BILL MOYERS: Remember "The Lives of Others" - the movie that won this year's Academy Award for best foreign language film....a story of life under East Germany's secret police. The critic Roger Ebert said: "The movie is relevant today, as our government ignores habeas corpus, practices secret torture, and asks for the right to wiretap and eavesdrop on its citizens. Such tactics, he said, did not save East Germany; they destroyed it, by making it a country its most loyal citizens could no longer believe in." You want to say it couldn't happen here but we've been close before. During the cold war with the Soviet Union and then the hot war in Vietnam, a secret government mushroomed in this country. ...(transcript)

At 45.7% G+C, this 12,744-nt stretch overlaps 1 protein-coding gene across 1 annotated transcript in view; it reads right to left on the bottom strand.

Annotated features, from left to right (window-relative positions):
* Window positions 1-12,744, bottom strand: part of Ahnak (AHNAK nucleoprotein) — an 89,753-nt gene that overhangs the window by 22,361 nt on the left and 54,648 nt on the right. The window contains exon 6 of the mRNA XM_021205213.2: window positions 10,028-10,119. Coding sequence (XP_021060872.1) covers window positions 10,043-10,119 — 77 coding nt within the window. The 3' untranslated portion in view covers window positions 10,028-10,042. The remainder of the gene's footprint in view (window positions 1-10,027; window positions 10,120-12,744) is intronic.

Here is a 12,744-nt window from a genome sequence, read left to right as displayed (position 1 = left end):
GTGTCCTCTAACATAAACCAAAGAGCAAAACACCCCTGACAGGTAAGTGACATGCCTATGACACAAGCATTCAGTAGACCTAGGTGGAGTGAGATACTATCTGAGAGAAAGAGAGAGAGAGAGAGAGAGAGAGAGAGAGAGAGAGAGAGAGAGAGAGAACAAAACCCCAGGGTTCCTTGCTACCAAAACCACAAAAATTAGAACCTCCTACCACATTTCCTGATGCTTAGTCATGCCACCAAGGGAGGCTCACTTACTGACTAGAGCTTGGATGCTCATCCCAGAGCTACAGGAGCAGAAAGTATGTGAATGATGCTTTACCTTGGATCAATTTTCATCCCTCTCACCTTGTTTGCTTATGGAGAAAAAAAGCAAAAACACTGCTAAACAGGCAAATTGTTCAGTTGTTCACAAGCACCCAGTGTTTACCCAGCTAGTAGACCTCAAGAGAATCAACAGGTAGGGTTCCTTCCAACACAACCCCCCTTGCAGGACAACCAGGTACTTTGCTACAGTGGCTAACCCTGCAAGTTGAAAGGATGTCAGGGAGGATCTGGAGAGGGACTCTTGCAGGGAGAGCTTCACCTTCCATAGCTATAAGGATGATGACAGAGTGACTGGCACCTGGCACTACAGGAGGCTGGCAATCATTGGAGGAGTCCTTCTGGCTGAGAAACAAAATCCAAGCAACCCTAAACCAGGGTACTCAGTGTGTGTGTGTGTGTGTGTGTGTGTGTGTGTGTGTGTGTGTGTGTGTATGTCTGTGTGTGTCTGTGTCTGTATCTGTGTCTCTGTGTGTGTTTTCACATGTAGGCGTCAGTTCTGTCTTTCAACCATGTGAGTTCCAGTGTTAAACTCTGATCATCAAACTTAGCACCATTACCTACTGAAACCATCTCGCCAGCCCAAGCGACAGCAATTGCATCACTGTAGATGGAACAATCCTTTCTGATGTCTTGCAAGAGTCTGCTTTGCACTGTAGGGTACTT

In 1975 the Select Senate Committee headed by Sen Frank Church (D-ID) began looking into allegations first reported by Seymour Hersh in the NYT and found that the CIA, NSA, FBI and other federal agencies had been involved in everything from plots to assassinate foreign leaders, illegal storage of poisons and biological warfare agents including anthrax, warrantless opening of mail and wiretapping and other intel-gathering on US citizens, and misuse of the IRS , just to name a few of the abuses by the Executive Branch they discovered. One of the ways Congress responded to try and restore checks and balances was by passing the Foreign Intelligence Surveillance Act (FISA) of 1978, which established a secret court to oversee all domestic wiretapping activity. Bill Moyers looks at the undoing of Congress' checks and balances put in place following the Church Committee hearings and the unprecedented expansion of Executive authority in the wake of 9-11. You can watch the entire episode online here.